This 25-year-old crypto YouTuber dropped out of college and made millions last year

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This story is part of CNBC Make It’s Millennial Money Series describing how people around the world make, spend and save their money.

In late 2018, Brian Jung, then 21, decided to drop out of college to pursue entrepreneurship full-time. His South Korean immigrant parents were baffled: Jung had some part-time e-commerce side jobs that made about $200 a day, but they didn’t offer the long-term financial security of a college degree.

Jung also had a YouTube channel, which was more of a hobby than a full-fledged business. But he was sure of his decision: “I had to say to my parents, ‘I know you’ve worked really hard and I know how scary this is going to be, but I’m not going to finish school,'” Jung tells CNBC makes it .

Despite the uncertainty, he was determined to make things work. And he did.

Brian Jung at his home.

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Jung, 25, has turned to YouTube full-time. He made around $3.7 million last year, mostly from his personal finance-focused channel, which has more than 1 million subscribers.

Looking back, he says the decision to drop out of college to become an entrepreneur was a “defining moment” in his life: It allowed him to invest more time in the channel and grow it into a business.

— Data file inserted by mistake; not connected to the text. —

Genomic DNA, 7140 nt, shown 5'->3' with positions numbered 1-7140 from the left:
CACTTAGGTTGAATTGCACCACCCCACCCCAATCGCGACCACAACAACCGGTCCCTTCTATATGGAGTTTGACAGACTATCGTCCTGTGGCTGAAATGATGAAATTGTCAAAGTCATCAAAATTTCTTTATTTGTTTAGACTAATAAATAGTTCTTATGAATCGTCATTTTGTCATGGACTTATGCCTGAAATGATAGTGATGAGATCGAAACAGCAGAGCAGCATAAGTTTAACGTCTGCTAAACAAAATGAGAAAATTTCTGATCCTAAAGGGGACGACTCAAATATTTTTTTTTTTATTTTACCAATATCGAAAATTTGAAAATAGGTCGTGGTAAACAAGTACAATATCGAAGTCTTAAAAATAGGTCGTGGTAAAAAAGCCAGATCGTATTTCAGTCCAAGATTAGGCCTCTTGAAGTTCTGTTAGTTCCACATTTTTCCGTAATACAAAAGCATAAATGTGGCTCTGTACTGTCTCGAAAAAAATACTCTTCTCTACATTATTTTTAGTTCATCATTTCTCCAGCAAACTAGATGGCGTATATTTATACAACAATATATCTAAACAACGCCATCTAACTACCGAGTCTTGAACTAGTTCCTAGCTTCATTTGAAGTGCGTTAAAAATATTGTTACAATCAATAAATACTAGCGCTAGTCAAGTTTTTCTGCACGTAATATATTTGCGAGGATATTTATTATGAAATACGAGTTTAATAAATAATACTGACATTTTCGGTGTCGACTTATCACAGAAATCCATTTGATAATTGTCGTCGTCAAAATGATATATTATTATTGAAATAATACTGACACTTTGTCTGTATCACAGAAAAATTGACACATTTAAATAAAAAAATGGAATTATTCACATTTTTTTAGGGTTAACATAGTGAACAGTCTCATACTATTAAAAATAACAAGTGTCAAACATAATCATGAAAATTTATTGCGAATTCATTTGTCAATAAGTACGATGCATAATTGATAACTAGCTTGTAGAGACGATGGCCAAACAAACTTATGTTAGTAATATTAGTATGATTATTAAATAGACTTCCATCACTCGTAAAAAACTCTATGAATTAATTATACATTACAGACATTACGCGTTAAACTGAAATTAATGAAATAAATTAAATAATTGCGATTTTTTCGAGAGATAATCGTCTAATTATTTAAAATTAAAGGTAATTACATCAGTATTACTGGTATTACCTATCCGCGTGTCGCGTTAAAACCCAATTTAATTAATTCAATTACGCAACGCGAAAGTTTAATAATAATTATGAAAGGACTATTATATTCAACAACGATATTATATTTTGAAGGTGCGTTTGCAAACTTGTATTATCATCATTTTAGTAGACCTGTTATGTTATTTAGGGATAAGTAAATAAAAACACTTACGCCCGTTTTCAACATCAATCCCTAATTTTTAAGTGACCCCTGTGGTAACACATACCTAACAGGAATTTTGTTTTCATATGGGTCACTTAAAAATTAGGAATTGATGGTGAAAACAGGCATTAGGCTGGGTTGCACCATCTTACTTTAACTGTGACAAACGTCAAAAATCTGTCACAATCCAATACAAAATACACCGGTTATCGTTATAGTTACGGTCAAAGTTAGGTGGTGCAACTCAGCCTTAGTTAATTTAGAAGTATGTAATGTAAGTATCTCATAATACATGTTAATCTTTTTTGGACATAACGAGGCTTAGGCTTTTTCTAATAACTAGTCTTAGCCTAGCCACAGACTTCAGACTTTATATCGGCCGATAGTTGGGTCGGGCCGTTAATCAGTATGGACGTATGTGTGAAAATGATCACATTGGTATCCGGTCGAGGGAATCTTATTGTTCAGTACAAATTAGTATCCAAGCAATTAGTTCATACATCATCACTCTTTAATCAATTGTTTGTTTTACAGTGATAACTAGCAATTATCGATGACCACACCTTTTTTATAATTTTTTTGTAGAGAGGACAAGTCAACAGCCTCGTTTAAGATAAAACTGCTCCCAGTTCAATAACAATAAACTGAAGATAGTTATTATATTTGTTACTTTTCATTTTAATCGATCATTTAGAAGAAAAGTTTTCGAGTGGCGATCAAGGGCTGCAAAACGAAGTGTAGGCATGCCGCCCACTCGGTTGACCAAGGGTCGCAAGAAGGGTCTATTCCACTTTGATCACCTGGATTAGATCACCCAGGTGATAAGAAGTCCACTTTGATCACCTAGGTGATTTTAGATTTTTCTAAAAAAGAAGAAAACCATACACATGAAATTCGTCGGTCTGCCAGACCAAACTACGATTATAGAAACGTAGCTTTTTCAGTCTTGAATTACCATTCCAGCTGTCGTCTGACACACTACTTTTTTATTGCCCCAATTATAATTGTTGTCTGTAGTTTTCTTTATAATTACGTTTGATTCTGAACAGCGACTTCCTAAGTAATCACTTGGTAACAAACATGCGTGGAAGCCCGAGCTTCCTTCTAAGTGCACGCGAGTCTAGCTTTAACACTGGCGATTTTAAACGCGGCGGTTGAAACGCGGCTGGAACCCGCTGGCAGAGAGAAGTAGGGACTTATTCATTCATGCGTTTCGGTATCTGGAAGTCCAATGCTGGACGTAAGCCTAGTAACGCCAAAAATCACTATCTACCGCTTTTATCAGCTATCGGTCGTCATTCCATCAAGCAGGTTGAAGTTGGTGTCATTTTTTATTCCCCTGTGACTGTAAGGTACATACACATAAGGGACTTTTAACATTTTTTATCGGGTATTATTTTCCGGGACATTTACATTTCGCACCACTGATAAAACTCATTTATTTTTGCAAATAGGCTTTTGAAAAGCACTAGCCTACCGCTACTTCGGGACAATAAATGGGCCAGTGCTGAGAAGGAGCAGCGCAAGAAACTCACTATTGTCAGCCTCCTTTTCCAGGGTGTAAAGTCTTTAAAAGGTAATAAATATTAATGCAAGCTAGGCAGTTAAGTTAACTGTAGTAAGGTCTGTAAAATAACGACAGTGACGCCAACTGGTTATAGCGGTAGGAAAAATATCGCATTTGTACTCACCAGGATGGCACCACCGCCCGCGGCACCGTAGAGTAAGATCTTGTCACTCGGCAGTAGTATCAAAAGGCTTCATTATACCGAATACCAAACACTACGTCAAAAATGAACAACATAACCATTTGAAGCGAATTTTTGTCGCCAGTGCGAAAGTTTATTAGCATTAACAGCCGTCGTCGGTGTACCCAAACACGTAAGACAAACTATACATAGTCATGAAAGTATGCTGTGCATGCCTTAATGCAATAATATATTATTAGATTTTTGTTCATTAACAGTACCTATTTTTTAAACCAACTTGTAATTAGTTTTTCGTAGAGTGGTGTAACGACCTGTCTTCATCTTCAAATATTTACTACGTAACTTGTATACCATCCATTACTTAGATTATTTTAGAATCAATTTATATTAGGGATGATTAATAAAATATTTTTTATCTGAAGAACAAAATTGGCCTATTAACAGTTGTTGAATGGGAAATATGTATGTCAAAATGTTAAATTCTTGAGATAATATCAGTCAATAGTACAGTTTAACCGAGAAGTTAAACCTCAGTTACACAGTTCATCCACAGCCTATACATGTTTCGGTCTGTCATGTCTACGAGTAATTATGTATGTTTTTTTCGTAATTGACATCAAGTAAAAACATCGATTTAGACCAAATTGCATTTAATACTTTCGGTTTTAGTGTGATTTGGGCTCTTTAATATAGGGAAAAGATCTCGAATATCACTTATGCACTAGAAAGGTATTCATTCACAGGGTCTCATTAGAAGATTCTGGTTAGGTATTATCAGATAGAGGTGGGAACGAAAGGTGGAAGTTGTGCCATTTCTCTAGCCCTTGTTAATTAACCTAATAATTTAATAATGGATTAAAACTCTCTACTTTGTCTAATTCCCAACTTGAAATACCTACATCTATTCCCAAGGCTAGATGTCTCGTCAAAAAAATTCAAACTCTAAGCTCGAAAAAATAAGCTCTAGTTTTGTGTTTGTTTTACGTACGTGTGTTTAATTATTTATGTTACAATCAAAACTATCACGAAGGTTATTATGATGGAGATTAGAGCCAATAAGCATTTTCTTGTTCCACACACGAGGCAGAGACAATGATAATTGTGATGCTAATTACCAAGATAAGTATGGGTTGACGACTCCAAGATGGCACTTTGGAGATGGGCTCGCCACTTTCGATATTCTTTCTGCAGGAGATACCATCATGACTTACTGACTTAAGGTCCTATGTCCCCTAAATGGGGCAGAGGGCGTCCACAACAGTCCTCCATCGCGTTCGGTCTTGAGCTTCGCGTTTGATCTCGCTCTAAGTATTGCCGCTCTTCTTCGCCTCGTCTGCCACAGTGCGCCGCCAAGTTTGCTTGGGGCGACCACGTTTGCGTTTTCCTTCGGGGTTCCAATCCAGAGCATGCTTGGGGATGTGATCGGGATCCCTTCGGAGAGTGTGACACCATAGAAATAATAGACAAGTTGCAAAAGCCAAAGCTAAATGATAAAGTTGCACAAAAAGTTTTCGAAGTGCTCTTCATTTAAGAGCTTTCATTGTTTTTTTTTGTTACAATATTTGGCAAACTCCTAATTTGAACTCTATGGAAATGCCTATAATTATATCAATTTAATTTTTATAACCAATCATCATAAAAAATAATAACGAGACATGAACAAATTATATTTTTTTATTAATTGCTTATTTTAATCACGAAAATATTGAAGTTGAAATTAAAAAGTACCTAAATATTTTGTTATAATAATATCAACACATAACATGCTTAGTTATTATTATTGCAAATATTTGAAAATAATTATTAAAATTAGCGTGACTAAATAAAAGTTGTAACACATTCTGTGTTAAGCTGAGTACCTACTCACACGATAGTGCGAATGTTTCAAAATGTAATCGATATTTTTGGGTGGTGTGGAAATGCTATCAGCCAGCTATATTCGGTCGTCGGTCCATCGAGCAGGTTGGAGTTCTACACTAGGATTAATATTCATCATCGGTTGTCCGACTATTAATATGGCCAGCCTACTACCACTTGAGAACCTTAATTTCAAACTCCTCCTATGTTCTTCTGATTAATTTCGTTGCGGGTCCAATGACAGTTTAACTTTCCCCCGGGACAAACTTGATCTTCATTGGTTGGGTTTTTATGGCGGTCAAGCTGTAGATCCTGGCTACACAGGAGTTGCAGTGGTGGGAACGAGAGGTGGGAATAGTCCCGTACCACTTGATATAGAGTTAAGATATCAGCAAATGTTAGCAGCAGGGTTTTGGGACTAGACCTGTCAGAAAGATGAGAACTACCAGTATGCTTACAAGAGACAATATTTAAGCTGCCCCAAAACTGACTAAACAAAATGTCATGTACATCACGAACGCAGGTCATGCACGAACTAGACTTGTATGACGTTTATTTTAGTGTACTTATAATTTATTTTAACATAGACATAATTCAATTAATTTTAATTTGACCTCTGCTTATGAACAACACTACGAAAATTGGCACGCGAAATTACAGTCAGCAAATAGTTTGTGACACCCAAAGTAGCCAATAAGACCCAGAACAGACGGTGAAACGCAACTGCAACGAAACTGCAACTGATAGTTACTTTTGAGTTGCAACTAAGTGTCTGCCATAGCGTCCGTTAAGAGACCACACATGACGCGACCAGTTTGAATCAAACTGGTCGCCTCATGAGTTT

How Jung spends his money

This is how Jung budgeted his money in March 2022.

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  • Investments: $50,000
  • Rent: $3,745
  • Discretion: $3,350 for purchases, gifts, donations and laundry
  • Meal: $2,534, with $1,645 spent on restaurant meals
  • Support for his parents: $2,478
  • Subscriptions: $223 spent on gym memberships, Disney+
  • Pension insurance: $176
  • Gas: $92

While the majority of his earnings go toward the company’s operating expenses and taxes, Jung invests around $50,000 each month in various investments, including cryptocurrencies, NFTs, collectibles, and angel investor ventures.

Jung says that his crypto assets are long-term investments and that he has no plans to change his investment strategy despite the recent downturn in crypto markets. He says he wants to further diversify his portfolio by investing in more cash-producing companies.